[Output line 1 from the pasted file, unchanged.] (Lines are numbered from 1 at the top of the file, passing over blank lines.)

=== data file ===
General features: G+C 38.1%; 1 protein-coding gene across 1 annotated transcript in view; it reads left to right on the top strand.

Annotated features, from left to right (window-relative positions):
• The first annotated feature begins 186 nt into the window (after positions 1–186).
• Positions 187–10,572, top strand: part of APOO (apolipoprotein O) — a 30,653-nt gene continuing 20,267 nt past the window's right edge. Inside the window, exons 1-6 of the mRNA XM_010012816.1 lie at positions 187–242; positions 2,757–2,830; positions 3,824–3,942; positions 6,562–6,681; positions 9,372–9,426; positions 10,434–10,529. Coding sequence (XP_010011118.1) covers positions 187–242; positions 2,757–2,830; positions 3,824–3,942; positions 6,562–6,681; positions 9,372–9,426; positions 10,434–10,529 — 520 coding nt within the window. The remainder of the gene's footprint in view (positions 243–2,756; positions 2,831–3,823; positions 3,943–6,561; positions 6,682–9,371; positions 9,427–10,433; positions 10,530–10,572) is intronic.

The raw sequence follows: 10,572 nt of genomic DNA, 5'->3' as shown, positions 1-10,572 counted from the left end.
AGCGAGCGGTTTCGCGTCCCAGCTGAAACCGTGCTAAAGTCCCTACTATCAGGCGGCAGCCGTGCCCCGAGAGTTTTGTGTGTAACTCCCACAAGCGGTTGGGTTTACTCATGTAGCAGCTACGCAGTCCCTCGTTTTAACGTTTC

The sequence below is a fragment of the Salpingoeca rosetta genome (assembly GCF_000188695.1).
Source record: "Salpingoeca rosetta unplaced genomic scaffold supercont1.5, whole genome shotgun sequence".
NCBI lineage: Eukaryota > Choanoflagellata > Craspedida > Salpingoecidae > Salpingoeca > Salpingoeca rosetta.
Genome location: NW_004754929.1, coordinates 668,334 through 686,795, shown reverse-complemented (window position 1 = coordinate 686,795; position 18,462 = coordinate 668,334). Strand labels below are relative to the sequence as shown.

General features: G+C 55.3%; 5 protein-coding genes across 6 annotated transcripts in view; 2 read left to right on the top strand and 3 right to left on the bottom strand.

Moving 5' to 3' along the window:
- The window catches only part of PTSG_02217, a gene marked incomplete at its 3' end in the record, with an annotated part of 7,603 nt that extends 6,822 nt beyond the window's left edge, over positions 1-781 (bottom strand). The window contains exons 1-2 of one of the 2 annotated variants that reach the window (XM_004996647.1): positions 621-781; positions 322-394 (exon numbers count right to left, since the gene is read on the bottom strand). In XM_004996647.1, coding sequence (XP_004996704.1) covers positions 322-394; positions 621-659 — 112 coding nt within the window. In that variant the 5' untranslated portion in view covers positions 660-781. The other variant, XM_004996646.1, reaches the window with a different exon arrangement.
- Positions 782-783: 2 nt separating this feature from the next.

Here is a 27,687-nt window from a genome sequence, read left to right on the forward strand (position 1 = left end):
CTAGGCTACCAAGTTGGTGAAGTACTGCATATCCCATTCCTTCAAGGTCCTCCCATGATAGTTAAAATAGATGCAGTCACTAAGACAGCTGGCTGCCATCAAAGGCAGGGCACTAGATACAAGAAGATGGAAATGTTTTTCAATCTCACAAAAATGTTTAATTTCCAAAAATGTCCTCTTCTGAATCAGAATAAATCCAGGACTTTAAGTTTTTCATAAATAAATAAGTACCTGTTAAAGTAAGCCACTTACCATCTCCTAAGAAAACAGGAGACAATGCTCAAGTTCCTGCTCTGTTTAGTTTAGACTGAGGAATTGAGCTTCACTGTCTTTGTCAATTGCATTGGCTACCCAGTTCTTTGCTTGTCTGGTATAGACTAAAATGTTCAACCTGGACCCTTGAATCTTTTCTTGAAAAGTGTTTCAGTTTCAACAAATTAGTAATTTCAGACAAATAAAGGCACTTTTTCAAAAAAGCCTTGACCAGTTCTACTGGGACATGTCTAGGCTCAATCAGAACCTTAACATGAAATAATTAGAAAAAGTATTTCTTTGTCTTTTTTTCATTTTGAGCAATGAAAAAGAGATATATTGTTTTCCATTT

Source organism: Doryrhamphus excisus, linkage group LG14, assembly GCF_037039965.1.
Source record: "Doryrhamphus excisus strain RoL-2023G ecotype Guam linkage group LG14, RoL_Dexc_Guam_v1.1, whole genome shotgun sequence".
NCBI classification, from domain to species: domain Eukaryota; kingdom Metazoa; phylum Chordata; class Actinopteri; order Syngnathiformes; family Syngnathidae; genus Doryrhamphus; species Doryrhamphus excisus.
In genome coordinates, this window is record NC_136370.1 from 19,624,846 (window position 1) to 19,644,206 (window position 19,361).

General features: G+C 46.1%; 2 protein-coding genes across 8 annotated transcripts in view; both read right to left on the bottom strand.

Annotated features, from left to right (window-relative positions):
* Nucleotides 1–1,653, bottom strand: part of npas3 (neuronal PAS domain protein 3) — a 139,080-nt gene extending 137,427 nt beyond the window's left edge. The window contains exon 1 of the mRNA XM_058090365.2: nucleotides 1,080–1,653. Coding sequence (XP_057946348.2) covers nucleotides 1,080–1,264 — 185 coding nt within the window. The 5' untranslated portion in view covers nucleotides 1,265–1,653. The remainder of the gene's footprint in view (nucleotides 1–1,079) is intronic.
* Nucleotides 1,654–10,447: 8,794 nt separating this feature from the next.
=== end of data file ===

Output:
General features: G+C 38.1%; 1 protein-coding gene across 1 annotated transcript in view; it reads left to right on the top strand.